Want to stay on top of all the space news? Follow @universetoday on TwitterVan Allen Belts is the name given to plasma trapped in the Earth’s magnetic field. It is mainly made up of electrons and protons and a few others like Helium nuclei (alpha particles). There are actually two main belts. The outer one is made up of high energy electrons, while the inner one is mainly made up of electrons and protons.
The energetic charged particles are actually bi-products of constant cosmic radiation bombardment on the Earth’s atmosphere. During bombardment, ions, electrons, and protons, are scattered in all directions like billiard balls.
Some proceed to the Earth’s surface, others are ejected to outer space, while there are those that end up trapped in the magnetic field of the Earth. The magnetic field exerts forces on them (and confines them) because of the presence of their charges.
In some cases, the bombardments also produce neutron fragments, which have zero charge. Having no charge, the neutrons don’t interact with the magnetic field. However, since these neutrons are highly unstable as a result of the high-energy collisions they just emerged from, they eventually decay. Among their bi-products are positively charged protons.
The protons are the ones that then end up trapped. These protons make up a fraction of the inner belt.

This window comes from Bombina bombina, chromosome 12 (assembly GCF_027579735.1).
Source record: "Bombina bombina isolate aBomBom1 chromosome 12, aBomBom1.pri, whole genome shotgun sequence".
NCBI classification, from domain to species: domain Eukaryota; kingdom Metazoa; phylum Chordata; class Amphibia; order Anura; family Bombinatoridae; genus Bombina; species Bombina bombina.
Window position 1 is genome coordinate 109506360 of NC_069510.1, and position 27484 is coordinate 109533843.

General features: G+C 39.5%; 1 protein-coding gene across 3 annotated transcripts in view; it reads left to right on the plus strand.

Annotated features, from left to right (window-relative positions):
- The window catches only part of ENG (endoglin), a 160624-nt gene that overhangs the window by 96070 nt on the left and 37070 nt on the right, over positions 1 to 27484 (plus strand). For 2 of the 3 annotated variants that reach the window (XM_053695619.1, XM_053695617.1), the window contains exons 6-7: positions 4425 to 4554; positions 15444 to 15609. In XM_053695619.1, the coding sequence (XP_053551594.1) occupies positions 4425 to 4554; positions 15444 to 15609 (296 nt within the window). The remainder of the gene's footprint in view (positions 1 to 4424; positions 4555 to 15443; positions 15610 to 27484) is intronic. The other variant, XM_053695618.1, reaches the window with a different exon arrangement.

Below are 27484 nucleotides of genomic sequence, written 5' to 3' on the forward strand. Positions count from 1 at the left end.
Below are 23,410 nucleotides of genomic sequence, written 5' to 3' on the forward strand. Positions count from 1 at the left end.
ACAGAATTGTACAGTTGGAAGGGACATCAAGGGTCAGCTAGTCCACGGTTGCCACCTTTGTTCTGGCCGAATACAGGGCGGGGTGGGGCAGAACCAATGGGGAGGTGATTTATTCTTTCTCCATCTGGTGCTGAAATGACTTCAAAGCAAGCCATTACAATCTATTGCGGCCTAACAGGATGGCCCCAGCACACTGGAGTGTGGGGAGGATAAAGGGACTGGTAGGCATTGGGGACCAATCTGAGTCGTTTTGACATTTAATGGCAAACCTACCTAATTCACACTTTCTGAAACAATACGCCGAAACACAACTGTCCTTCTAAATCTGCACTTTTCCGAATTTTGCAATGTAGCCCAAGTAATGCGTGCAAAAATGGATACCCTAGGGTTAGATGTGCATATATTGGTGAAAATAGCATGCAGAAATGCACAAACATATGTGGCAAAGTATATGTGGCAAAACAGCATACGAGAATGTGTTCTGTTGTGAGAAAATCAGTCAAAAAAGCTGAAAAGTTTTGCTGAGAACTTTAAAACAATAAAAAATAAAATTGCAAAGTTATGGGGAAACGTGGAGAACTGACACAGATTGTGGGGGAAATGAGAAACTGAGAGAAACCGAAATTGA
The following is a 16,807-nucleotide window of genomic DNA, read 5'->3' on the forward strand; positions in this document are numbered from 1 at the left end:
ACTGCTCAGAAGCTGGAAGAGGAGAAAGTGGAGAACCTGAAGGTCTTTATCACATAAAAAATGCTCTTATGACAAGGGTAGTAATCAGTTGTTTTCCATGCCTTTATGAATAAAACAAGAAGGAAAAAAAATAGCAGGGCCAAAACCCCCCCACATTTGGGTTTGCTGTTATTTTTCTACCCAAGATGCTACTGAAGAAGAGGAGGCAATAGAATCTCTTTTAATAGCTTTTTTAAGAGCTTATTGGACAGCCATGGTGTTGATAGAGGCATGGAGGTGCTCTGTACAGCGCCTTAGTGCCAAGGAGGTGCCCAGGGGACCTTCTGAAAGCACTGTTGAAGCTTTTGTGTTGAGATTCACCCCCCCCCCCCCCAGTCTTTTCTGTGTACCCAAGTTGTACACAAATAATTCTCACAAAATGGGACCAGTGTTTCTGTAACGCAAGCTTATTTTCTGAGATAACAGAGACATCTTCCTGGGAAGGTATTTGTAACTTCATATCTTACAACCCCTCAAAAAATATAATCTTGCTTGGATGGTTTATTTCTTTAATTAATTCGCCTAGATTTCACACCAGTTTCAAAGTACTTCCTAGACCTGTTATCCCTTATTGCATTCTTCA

The electrons that comprise the outer belt, on the other hand, are believed to originate from geomagnetic tail following geomagnetic storms.
The Van Allen Belts are supposed to take a torus shape. However, due to the presence of solar winds on one side (the one facing the Sun), the belts are compressed there, and somewhat stretched on the other side.
The Van Allen Belts were named after James Van Allen, who confirmed the presence of the inner radiation belts in 1958. He was able to do this with the aid of Explorer 1 and Explorer 2, two artificial satellites that he helped design. Similar radiation belts are found in other planets. However, they aren’t called Van Allen Belts. This name is only used for the earth-bound ones.
The region occupied by this trapped plasma is very huge, up to 7 Earth radii. The innermost surface of the plasma begins at about 200 km from the Earth’s.
Solar cells, sensors, as well as integrated circuits can be damaged when passing through these trapped high energy charged particles. As such, spacecrafts and their components are shielded for protection. The Hubble Telescope, for example, usually shuts down its sensors when passing through the belts.
Because of the hazards the trapped plasma poses to space missions, some scientists are suggesting that moves be made to drain them of their current magnitude.
We have some related articles here in Universe Today. Here are the links:
- Jupiter has Van Allen Belts too, Just Bigger; Implications for Space Weather Prediction
- Van Allen Safe Zone Migrates
Here are the links of two more articles from NASA:
Here are two episodes at Astronomy Cast that you might want to check out as well: